# DMD:Example 8

 Introduction Background Basic Layout Examples Problems Run Simulation Assessment Credits Etomica Modules

# Tuning the Model Parameters

## Background

The applet supplies a set of parameters for MW, σ, ε, and λ that roughly approximate Xenon, but we have no indication of how reliable they are. (FYI: notation is listed on the Basic Layout page.) For starters, let’s assume the values of σ and λ are reliable, but we want to check the value of ε. Referring to the steam tables, we see that the liquid density is roughly 1000 times higher than the vapor density at the normal boiling temperature. We can use this observation along with assuming that the vapor is nearly an ideal gas(ie. ZVap≈PVig/RT=1). This gives an estimate of ZLiq=P*VLiq/RT≈0.001. So we simply need to set the density to the experimentally known saturated liquid value, then simulate the pressure for a few temperatures, and plot ZLiq vs. temperature and extrapolate to ZLiq≈0. FYI: This procedure can be slightly improved if we plot ZLiq vs. 1000/T, because then we obtain roughly linear behavior. In fact, reciprocal temperature is almost always more convenient than temperature when analyzing thermodynamic behavior. Armed with this plot, we can evaluate the quality of ε. If T(@ZLiq=0) = Tb, then our value of ε is acceptable.

The values of the parameters are set on the "potential" tab. There you will see that MW=131g/mol, σ=0.4nm, ε=1000J/mol, and λ=2.0. If we increase the value of ε, the molecules should become "stickier," requiring a higher temperature to boil. At even higher temperatures, the kinetic energy at very high temperature can overwhelm the potential energy. When ε/RT<0.01, the potential energy becomes practically negligible relative to the kinetic energy. Can you think of another name for a square well potential model with negligible potential energy (ie. ε=0)? Look back at Figure 1. Do you see that the square well model becomes the hard sphere model when ε=0? That's actually quite convenient because we can simulate hard spheres relatively quickly. Better yet, we can just calculate it using the CS model since previous HS simulations have demonstrated the reliability of the CS model.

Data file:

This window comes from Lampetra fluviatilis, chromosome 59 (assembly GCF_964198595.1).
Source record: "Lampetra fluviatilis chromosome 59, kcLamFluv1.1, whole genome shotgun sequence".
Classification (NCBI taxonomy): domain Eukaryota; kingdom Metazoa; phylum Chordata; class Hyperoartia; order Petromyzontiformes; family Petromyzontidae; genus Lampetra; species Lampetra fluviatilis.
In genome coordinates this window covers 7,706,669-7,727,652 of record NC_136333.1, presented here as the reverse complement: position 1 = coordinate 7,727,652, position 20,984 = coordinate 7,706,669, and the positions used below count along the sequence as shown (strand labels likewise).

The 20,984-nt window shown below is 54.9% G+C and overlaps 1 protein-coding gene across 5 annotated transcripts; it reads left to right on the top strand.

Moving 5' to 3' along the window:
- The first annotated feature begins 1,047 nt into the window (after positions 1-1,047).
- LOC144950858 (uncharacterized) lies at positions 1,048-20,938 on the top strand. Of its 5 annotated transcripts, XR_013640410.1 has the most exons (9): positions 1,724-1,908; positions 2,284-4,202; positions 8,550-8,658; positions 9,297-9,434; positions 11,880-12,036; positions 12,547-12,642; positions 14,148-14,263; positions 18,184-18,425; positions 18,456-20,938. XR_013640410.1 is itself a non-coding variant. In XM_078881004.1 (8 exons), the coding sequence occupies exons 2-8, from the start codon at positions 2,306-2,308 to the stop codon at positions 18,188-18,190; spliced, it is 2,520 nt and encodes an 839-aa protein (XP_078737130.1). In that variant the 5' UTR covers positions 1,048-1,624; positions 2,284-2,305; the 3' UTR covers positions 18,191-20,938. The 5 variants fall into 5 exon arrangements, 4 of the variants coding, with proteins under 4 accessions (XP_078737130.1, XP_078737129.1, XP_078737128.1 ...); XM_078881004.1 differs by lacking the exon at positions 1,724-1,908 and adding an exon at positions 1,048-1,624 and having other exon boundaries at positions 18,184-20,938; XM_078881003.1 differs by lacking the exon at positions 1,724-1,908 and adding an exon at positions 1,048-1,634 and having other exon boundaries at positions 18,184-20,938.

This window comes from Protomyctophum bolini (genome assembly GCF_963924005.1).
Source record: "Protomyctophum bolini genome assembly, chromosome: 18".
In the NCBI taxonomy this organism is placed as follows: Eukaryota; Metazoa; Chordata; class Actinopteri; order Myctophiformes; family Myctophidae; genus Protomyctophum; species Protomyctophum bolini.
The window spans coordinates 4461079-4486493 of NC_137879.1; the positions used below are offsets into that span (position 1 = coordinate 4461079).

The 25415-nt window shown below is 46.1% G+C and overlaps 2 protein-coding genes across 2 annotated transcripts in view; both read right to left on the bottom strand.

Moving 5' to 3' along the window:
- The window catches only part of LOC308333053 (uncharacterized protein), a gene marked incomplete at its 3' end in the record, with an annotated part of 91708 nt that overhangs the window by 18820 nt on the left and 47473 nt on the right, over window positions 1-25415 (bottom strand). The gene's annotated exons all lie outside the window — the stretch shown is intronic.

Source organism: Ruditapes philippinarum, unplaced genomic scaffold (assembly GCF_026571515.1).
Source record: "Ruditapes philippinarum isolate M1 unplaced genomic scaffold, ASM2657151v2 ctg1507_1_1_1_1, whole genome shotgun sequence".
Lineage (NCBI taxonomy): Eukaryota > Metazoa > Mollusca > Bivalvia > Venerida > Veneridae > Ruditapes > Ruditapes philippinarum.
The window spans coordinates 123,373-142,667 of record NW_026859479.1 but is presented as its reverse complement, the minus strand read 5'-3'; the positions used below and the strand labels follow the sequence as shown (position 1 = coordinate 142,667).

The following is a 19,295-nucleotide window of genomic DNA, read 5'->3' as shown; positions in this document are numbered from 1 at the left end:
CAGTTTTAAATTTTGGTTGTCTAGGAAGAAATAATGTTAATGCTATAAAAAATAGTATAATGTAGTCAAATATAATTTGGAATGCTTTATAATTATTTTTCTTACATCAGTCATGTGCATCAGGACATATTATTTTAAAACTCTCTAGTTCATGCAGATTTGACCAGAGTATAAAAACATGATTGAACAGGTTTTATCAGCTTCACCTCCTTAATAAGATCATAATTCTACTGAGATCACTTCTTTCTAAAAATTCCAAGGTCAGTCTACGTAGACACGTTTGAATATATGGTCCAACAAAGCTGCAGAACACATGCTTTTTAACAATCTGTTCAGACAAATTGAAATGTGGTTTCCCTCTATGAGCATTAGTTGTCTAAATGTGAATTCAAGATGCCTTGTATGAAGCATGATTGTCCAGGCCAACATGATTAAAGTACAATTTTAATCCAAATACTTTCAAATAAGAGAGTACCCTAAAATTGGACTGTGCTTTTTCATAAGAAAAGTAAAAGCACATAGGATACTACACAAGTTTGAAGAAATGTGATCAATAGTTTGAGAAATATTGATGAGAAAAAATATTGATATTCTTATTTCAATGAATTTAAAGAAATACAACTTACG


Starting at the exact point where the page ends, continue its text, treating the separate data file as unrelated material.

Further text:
So, let's review. A plot of ZLiq vs. 1000/T is roughly linear. The y-intercept of that plot is given by the HS model. So we really need just one more point on that line to nail down our estimate of the boiling temperature. Of course, our accuracy would be improved if we simulated points closer to Zliq=0.

Finally, suppose the estimate of Tb obtained in this way does not agree with the experimental value. Then what? Well, we know that Tb increases with increasing ε. And, to the extent that ZLiq is linear, a plot of ZLiq vs. ε/RT should be similar. So we don't need to re-simulate. We just need to find the value of ε that corrects the slope of the curve. That is,
ε(opt)/ε(sim) = Tb(expt)/Tb(sim).

## Problem Statement

Determine the density of saturated liquid Xenon at its normal boiling temperature using the resources at webbook.nist.gov. Simulate square well spheres at that density using λ=2.0 and at a temperature of 200, 250, 500, 750K. Use this analysis to determine a value for ε that matches the boiling temperature of Xenon and compare it to the default value of 1000J/mole.

## Solution

Referring to webbook.nist.gov, the density at 165K is 22.41 mol/L. We can also simulate a table of Z factors from 175-750K. For the SW fluid, we obtain the tabulated Z factors at 0.02241 mol/cm3 (364 molecules). FYI: η=0.02241*602E21 π0.4^3/(6*1E21)=0.452.
SW results at ${\displaystyle \eta =0.452}$, ${\displaystyle \lambda =2.0}$, ε = 1000J/mol, ${\displaystyle \sigma =0.4nm}$, ${\displaystyle \rho =22.41mol/L}$.

 T(K) t(ps) t(min) P(MPa) U(J/mol) Z 205.6 ± 0.46 311 35 3.32 ± 1.1 -1458 ± 0.48 0.086 220.6 ± 0.52 155 15 24.76 ± 1.8 -1451 ± 0.74 0.602 490.6 ± 0.34 212 25 505.9 ± 2.5 -1402 ± 0.27 5.535 763.8 ± 0.65 168 35 993.7 ± 1.7 -1389 ± 0.78 6.983 ∞ (HS, 300) 123 2 532.1 ± 1.4 0 9.520

The trendline indicates that Tb(sim)=205.1K, but Tb(expt)=165. So a better value for ε would be ε=1000*165/205 = 805J/mol. We do not need to re-simulate the system. At T=∞, the HS value will still prevail and we know what the shift will be at Tb. This leads to the orange line for the simulation data with the new value of ε.

 Having matched the boiling temperature along the x-axis, it becomes more apparent that the slope and y-intercept are deficient. This suggests that another parameter may be wrong, but which? We could obtain a reasonable representation at more common conditions if the y-intercept were 6.6. Does a lower intercept indicate a higher or lower packing fraction? Which parameter (σ or λ) could be varied to alter the packing fraction (the space occupied by molecules) while maintaining a density of 22.41mol/L? What exact value of η would permit you to match ZHS = 6.0? (Hint: if the CS equation gives accurate values for ZHS(η), do you really need to simulate iteratively to answer this question?) Homework: Problem 2.6 In case you are wondering, the curvature in the experimental data at high temperature results from the softness of the interactions between real molecules. The square well model assumes that the repulsive energy is infinite at r < σ, so it cannot characterize this softness accurately. Returning to the truck analogy, slamming a truck into a cliff at Mach 3 might make a non-negligible dent. The square well approximation oversimplifies slightly, but 750K and 611MPa are uncommon conditions. Many applications may be studied with the square well model at more modest conditions.
∞ ε  π  σ λ η β ε ρ ± ≡ ² ³ ≈